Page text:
The crash of a breaking branch deep in the gully below me grabbed my attention! I was sitting above a very steep face covered with dense snow gums and mountain pepper, while off to my right and 30 or 40 metres below were a couple of heavily used rutting scrapes. I grinned, then gave another couple of agonised squeaks on my fox whistle while wondering what would happen next ….
For years I had been hearing stories of fox whistlers being confronted, not by a fox, but by a sambar hind. On this trip I had finally resolved to give it a go to see if I could get a deer to come to me. This was my first stand of the day, and I was already in the action!
I gave a few more squeals on the button whistle while listening to the noise of a very fast approach – whatever was responding to my calls had thrown caution to the wind and was on a mission!
Thirty seconds later I started to get glimpses of a deer’s legs as it homed in on me, then a second set of smaller legs showed momentarily – my visitors were a mature sambar hind and her trailing half-grown calf. They slowed to a walk a mere 15 metres away as I watched intrigued.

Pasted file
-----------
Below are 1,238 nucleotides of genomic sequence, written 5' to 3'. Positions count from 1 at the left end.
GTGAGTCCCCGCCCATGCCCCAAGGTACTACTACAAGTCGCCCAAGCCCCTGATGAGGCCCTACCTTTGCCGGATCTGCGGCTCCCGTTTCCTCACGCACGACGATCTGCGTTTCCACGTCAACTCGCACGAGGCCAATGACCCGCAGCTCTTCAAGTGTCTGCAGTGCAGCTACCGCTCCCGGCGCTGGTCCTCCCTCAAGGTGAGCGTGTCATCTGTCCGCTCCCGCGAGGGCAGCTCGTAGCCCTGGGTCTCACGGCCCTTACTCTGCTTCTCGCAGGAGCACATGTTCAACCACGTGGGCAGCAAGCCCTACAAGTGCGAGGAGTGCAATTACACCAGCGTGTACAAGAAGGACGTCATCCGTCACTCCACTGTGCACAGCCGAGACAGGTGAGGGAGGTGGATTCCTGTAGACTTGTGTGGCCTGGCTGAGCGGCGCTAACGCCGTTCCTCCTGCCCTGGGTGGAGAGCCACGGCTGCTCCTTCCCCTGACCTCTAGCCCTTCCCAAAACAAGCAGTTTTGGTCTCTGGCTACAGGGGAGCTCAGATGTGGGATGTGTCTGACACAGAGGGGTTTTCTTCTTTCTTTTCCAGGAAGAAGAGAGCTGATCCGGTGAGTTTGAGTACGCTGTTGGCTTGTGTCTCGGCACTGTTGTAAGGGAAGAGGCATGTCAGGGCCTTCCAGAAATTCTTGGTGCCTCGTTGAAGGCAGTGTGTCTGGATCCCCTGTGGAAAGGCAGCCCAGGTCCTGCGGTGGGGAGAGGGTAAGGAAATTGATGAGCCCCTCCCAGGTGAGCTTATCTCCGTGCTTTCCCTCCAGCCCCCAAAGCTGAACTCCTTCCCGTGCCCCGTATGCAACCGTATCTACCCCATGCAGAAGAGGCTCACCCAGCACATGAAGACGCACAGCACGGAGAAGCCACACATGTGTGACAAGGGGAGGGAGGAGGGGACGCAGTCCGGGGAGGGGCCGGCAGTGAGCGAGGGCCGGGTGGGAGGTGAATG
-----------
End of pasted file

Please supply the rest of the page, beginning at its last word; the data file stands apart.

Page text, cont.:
I had no intention of shooting but was keen to see the saga play out. Despite their proximity the breeze was in my favour and they stopped, uncertain as to where exactly the squealing had been coming from. I thought, ‘To hell with it, I will give them another squeak’ but the response from the pair was instantaneous – they bolted back the way that they had come.
The game was over, but wow, what an encounter! I was over the moon, this fox whistling worked like magic!
I moved to a second spot a few hundred metres further along the ridgeline and tried again. Nothing. Nine more tries also gave no further contacts, but then maybe there were no deer in hearing range to respond to my calls. Or perhaps the circumstances need to be just right, who knows?
Whatever, it had been a great day but why that hind came in so enthusiastically remains a mystery – perhaps she was in season and thought that my calls were made by a rutting stag at the nearby scrapes, or perhaps she had rushed in to defend a distressed sambar calf. We can only speculate at present but it would be great to know just what the hind’s motivation was.